The past few years have seen strong performance from growth assets so, as you would expect, the options that have higher allocations to growth assets have done best. Younger members of retail lifecycle products – those born in the 1970s, 1980s and 1990s – have been holding their own compared with the median MySuper Growth fund over the first 4 ½ years of MySuper but have taken on more equity market risk. Strong returns are especially valuable at younger ages because they create a higher asset base from which growth can compound over the long period to retirement.
Older members – those born in the 1960s or earlier – have underperformed traditional MySuper Growth options by some margin. The lower return is because these older cohorts have taken on less risk.

This is because capital preservation becomes more important at those ages so, while they miss out on the full benefit of rising markets, older members in lifecycle strategies are better protected in the event of a market downturn.
It is worth noting that the Productivity Commission, in its draft submission on superannuation, called into question the use of retail lifecycle products in MySuper. The Productivity Commission’s analysis showed, not surprisingly, that the performance of lifecycle options in the years leading up to retirement was generally lower than for other MySupers. The reason is that these options for older members have a lower allocation to growth assets. However, the analysis did not seem to take into account that the lifecycle options have more growth assets in earlier years. It also seemed to discount the mitigation of sequencing risk by reducing exposure to risky assets around retirement.
It is true that the performance since inception (January 2014) of some retail lifecycle products has been a little disappointing, but this is partly due to the relatively low level of assets in these portfolios until the accrued default amounts were transferred in during the 12 months leading up to 1 July 2017. The smaller scale during these early years limited how these lifecycle MySuper products could be invested. 

Fixing the flaws in the early lifecycle models

Personalised MySuper portfolios are still a few years off, and there is plenty of work to do in the meanwhile to refine the existing models and rectify some of their flaws.  Happily this is becoming increasingly possible with the development of more powerful and flexible IT systems by funds and their administrators.
Looking first at the model favoured by the not-for-profit sector, where the member is switched from one risk category to the next as they reach a given age, we see this as a fairly blunt instrument. That is because members go through a succession of fairly abrupt changes in their asset allocation, which could be quite detrimental depending on the prevailing state of investment markets. 
For example, a step down at age 50 from a Growth option to a Balanced option represents a reduction in growth assets from 70% to 50% on average. If that were to occur soon after a major market fall it would result in the member sustaining a substantial crystallised loss with not a lot of time before retirement to recoup that loss when the market recovers.
A different issue arises with the retail fund model with its ‘glide path’ design. If the age cohorts within the fund are in 10 year bands, as they typically are, two people born at different ends of the decade will have identical asset allocations. So someone born in June 1960 (now aged 58) will have the same growth exposure throughout their membership as someone born in June 1969 (now aged 49). Similarly two new members born only a few days apart, say late December 1999 and early January 2000 (both aged 18 now) will have very different allocations throughout their working lives once the de-risking process commences.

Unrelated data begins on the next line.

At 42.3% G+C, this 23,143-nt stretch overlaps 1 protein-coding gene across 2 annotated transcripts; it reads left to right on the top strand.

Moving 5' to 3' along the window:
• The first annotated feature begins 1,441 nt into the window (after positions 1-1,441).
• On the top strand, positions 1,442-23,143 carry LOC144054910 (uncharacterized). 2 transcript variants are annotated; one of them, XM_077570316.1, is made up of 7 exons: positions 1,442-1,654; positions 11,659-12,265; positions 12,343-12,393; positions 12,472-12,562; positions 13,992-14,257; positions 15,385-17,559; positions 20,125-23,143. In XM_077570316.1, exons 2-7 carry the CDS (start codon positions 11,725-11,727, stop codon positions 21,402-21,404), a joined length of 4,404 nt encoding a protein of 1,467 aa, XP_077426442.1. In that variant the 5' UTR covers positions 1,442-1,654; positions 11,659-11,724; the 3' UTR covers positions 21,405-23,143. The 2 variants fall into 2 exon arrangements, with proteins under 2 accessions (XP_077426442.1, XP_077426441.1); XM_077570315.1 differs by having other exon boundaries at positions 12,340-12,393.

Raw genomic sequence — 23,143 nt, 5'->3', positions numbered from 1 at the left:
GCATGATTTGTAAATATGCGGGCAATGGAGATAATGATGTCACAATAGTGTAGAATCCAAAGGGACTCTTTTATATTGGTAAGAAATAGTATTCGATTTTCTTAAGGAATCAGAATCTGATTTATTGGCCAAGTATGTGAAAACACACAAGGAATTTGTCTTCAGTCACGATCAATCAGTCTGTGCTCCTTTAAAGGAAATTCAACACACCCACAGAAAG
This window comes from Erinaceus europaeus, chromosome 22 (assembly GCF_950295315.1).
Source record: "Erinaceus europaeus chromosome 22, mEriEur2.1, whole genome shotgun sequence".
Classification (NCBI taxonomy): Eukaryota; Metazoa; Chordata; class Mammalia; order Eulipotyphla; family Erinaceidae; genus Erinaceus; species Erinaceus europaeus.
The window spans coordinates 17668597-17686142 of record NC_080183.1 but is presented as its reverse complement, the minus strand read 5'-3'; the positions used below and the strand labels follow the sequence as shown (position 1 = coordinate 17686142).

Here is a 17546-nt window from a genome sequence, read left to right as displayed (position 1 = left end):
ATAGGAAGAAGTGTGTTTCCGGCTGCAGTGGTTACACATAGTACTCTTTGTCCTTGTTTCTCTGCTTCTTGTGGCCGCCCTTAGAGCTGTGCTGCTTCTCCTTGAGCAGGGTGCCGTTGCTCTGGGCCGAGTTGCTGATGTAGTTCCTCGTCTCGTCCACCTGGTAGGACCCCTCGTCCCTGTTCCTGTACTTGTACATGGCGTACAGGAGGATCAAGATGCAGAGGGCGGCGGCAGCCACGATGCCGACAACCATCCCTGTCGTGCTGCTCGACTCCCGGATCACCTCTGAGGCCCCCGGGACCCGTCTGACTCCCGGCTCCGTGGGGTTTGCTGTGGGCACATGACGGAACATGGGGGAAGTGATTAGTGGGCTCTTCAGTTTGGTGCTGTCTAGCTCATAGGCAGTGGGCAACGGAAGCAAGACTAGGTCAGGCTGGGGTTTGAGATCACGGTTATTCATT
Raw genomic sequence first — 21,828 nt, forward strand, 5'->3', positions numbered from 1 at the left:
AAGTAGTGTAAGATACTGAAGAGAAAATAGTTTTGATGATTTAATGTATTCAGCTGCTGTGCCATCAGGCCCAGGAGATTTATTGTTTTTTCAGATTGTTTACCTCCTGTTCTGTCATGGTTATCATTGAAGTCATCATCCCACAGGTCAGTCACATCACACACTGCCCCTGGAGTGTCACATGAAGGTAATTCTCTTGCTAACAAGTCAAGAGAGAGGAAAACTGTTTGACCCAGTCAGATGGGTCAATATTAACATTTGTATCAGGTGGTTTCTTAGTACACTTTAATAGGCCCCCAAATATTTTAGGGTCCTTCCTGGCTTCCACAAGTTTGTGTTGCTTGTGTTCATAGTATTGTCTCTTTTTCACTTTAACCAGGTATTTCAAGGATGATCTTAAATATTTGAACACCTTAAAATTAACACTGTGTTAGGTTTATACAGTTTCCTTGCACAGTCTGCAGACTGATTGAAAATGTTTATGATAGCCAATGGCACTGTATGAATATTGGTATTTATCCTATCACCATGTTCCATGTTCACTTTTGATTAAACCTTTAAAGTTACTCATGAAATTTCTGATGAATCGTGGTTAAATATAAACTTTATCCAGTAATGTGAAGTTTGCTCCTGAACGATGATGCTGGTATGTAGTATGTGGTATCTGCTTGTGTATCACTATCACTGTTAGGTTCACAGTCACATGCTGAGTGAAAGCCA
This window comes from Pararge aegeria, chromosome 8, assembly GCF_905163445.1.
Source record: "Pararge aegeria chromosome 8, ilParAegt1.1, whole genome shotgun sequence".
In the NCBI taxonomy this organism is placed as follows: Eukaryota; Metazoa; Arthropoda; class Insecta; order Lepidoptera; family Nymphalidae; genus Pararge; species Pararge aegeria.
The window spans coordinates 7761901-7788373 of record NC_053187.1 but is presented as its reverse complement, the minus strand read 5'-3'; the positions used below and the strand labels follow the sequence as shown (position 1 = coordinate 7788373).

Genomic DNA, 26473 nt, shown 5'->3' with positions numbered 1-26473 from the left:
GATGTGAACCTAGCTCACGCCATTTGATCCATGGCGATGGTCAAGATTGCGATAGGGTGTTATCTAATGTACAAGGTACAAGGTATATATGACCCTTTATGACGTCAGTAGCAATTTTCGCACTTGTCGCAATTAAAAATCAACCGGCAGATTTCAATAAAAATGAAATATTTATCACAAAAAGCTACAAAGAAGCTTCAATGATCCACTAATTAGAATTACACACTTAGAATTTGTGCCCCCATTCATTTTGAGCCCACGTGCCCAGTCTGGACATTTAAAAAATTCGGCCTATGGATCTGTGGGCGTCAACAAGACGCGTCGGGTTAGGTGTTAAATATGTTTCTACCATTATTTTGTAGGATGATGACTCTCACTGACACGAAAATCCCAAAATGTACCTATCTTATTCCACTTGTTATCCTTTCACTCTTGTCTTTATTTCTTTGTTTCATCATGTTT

Both these models, therefore, introduce a new element of risk. For this reason, funds need to look for ways to soften the transition from one asset allocation to another.  In the retail glide path design, for example, some funds adopt 5 year rather than 10 year age cohorts. This is a step towards the ideal which would be for people a similar age to have a similar glide path.
In the industry fund sector, too, funds have come up with more sophisticated approaches to adjusting their members’ risk exposure. For example, QSuper takes into account the member’s account balance as well as their age, with reviews and potential investment option switches occurring at 6 monthly intervals. Sunsuper uses a different method, which involves a small transfer every month after age 55. Money comes out of the default Balanced pool, with 90% going to the lower-risk Retirement pool and 10% to the Cash pool. The same applies to contributions, so by age 65 the member’s entire balance is split 90/10 between the Retirement and Cash pools.
Australian Catholic Super is another innovator with its LifetimeOne default strategy. This changes the member’s investment mix every year from age 40 to age 70, with the growth/defensive split gradually moving from 90/10 to 40/60.  It entails moving the member through 31 different asset allocations in the process.

For profit or not, super funds have served their members well

With all the discussion about fees, fund design, the competing claims of the retail and not-for-profit sectors and the revelations from the Royal Commission, it is easy to lose sight of the big picture. The results, as we review the end of the 2018 financial year, are:

  • The median growth superannuation fund has just delivered nine consecutive years of positive returns, averaging about 9% per annum
  • Since the introduction of compulsory superannuation in 1992, the median fund has experienced only three negative years out of 26
  • Over that entire 26 year period, the annualised return of 8.3% per annum has beaten the rate of inflation by 5.8% per annum on average, easily surpassing the typical return objective of CPI + 3.5% per annum

To illustrate the point, we reproduce below Chart 1, which we created as part of in our response to the Productivity Commission’s draft report on superannuation.

The chart shows the annualised return on a contribution made at the end of each month over the past 20 years, from the date of each contribution to June 2018. Not-for-profit and retail funds are plotted separately, and both are compared with the typical long-term return objective of CPI + 3.5% per annum.Once again it shows that members have, on average, been well served by their superannuation funds. While not-for-profit funds do hold the long-term advantage, both sectors have easily outperformed their objectives and added considerable value to their members’ superannuation savings.